World Library  
Flag as Inappropriate
Email this Article

USS Artisan (AFDB-1)

Article Id: WHEBN0005895213
Reproduction Date:

Title: USS Artisan (AFDB-1)  
Author: World Heritage Encyclopedia
Language: English
Subject: List of auxiliaries of the United States Navy, Unclassified miscellaneous vessel, USNS Salvor (T-ARS-52), USS West Virginia (BB-48), List of United States Navy ships: A–B
Publisher: World Heritage Encyclopedia

USS Artisan (AFDB-1)

USS Artisan (AFDB-1)
USS Artisan (ABSD-1) with Antelope (IX-109) and LST-120 in the dock at Espiritu Santo, New Hebrides Islands, 8 January 1945
Artisan (ABSD-1) with USS Antelope (IX-109) and LST-120 in the dock at Espiritu Santo, New Hebrides Islands, 8 January 1945
United States
Laid down: 1942 and 1943
Commissioned: 10 May 1943
Decommissioned: 1 March 1987
  • Section C to IX-525, 2 March 1998
  • Section D to IX-521, 16 August 1996
Struck: 1 March 1987
Reinstated: March 1987
Honors and

American Campaign Medal Asiatic-Pacific Campaign Medal World War II Victory Medal National Defense Service Medal

  • Sections A,GJ sold for scrap
  • Section C sold 2010
  • Section D sold 2007
  • Section E sold
  • Section F disposed of as a target
Status: Sections Blaid up at NISMF, Pearl Harbor, 1 March 19871
General characteristics
Displacement: 38,500 (in ten sections)
Length: 927 ft (283 m) (in ten sections)
Beam: 256 ft 0 in (78.03 m)
Height: 9 ft (2.7 m) floated, 78 ft (24 m) flooded
Capacity: 90,000 tons lift
Complement: 690 officers and men
Armament: none

USS Artisan (ABSD-1), a ten-section, non-self-propelled, Everett, Washington, on 10 May 1943, Captain Andrew R. Mack in command.


  • War service 1
  • Post-war service 2
  • Image gallery 3
  • References 4
  • External links 5

War service

The floating drydock made the voyage to the southwestern Pacific in two separate convoys. The two sections constructed on the Gulf Coast departed San Francisco, California, before putting to sea on 28 August 1943. The first two sections arrived at Espiritu Santo in the New Hebrides on 24 September, and the West Coast sections reached that destination on 2 October. Later that month, the drydock's crew began assembly procedures. On 2 November in the course of assembling the drydock, one of its sections sank, drowning 13 of her crew. By the end of 1943, she was a working drydock of eight sections repairing a variety of Navy ships at Espiritu Santo. In April 1944, ABSD-1 became a full ten-section drydock when her remaining section was combined with another from ABSD-2 and was joined to the eight already functioning. With all ten sections joined, she was 927 feet long, 28 feet tall (keel to welldeck), and with an inside clear width of 133 feet 7 inches.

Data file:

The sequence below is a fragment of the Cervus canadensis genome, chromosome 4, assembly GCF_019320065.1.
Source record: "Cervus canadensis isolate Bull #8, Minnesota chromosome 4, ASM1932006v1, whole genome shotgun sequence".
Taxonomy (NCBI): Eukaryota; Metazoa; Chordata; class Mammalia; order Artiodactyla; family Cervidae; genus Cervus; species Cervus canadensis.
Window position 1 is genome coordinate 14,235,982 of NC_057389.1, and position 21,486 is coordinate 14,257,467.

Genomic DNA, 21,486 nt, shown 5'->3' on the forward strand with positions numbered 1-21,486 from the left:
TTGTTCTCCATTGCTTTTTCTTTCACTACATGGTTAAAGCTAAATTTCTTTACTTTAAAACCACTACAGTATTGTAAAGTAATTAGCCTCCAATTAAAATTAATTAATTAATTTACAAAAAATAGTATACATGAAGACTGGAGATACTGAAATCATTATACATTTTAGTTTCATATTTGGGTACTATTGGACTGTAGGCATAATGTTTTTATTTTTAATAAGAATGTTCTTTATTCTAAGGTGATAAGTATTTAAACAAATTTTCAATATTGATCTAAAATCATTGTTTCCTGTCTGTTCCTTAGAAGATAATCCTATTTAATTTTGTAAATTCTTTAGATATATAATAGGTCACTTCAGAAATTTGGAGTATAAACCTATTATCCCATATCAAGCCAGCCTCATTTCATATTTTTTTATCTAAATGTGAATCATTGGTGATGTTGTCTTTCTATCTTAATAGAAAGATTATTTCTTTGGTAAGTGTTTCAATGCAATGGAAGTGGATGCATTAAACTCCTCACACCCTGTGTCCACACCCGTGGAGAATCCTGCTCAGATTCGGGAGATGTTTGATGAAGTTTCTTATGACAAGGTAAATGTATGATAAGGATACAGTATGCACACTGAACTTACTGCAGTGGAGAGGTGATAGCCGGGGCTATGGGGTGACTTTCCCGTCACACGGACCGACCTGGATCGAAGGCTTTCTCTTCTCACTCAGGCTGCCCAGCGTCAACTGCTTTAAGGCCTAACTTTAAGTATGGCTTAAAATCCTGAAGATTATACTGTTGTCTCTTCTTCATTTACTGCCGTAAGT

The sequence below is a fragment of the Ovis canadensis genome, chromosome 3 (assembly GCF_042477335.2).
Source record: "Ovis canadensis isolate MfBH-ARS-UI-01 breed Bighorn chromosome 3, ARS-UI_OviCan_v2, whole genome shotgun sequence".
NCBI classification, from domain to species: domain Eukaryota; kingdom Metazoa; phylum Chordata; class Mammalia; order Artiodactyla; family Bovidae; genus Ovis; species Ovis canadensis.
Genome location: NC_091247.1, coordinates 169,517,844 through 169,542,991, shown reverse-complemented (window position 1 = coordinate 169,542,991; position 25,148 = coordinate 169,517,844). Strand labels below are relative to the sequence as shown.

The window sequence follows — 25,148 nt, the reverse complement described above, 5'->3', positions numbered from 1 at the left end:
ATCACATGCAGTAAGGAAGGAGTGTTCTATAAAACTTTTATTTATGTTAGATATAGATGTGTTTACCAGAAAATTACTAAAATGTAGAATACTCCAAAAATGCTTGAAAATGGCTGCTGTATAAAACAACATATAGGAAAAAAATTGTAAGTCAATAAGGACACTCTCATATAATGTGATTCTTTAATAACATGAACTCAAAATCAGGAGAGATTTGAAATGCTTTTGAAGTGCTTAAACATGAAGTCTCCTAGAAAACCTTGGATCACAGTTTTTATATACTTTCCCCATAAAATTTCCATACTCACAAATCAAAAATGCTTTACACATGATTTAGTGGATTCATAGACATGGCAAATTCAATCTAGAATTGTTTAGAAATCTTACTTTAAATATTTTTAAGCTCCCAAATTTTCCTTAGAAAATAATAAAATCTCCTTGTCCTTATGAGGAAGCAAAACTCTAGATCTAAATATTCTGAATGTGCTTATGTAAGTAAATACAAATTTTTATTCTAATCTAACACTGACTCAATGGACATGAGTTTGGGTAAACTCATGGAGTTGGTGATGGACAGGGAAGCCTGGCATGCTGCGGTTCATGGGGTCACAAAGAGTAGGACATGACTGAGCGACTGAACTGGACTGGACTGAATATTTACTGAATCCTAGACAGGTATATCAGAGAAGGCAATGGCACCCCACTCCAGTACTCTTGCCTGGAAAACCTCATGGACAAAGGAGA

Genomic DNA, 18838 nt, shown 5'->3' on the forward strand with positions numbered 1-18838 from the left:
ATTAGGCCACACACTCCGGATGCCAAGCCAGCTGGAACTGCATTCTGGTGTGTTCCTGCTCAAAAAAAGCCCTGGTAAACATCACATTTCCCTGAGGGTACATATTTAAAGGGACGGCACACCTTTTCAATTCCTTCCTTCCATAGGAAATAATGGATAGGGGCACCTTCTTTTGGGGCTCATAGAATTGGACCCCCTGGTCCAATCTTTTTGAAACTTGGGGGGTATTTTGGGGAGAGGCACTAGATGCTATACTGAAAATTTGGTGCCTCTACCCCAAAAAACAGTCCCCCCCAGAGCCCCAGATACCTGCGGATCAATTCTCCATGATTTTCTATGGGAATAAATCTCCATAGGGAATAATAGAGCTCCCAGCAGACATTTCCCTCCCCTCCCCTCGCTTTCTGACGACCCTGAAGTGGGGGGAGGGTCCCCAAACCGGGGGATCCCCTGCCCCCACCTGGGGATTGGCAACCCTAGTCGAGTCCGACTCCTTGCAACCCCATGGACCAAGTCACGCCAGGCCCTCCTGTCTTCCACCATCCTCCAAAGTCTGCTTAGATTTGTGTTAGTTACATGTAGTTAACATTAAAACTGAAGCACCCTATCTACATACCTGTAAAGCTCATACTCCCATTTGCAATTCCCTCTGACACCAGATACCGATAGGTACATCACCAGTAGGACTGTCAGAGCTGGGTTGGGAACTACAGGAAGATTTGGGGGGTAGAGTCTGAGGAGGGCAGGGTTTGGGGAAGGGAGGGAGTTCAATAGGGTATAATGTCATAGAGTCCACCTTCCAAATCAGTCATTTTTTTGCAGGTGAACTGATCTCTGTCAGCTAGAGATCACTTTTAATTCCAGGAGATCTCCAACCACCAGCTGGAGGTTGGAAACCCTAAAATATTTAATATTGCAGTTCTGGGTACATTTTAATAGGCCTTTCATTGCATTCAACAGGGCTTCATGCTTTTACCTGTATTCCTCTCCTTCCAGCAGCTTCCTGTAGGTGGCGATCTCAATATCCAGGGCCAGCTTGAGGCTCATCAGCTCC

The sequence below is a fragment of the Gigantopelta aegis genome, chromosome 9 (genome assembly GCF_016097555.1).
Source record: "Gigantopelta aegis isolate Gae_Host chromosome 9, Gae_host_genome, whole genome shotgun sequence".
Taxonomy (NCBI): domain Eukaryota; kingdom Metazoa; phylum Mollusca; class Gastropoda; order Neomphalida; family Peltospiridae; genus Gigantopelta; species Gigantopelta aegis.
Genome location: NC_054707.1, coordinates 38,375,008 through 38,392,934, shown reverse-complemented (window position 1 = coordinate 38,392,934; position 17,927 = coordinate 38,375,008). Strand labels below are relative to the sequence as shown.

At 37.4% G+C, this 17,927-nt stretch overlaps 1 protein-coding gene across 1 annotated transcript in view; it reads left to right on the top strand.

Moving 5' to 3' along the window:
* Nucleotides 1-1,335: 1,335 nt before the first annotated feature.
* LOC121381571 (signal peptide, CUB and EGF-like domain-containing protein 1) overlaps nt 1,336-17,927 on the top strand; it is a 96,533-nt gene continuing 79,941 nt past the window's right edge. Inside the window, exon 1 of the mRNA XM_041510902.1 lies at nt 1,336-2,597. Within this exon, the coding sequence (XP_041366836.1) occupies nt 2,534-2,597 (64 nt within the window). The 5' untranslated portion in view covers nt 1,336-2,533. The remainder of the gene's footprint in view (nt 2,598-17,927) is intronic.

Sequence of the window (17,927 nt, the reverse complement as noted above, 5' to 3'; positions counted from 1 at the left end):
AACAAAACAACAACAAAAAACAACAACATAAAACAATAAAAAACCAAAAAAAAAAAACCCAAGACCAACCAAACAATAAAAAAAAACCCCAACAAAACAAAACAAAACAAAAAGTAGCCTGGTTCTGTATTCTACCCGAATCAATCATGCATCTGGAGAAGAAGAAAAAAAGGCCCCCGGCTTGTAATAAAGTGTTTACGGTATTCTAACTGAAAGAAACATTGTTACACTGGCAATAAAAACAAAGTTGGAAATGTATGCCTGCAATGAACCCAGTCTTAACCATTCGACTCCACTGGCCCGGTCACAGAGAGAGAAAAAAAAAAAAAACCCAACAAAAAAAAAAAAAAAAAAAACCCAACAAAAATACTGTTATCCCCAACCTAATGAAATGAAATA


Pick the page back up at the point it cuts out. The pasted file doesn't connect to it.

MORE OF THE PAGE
She served in the New Hebrides until mid-April 1945 at which time she received orders to disassemble and move forward to the big base at Leyte Gulf in the Philippines. ABSD-1 completed disassembly by the beginning of June and, on 30 June, the first six sections began the voyage, via Hollandia, New Guinea, to Leyte. The remaining four sections took departure on 7 July. The first echelon arrived at Manicani Bay, Samar Island, on 27 July, and assembly began three days later. On 2 August, the rest of the drydock entered Manicani Bay and, by mid-September, all ten sections had been joined together. The floating drydock resumed her repair work soon thereafter, and it continued through February 1946. On 28 February 1946, she undocked four yard craft and began preparations for inactivation. ABSD-1 was decommissioned on 31 May 1946.

Post-war service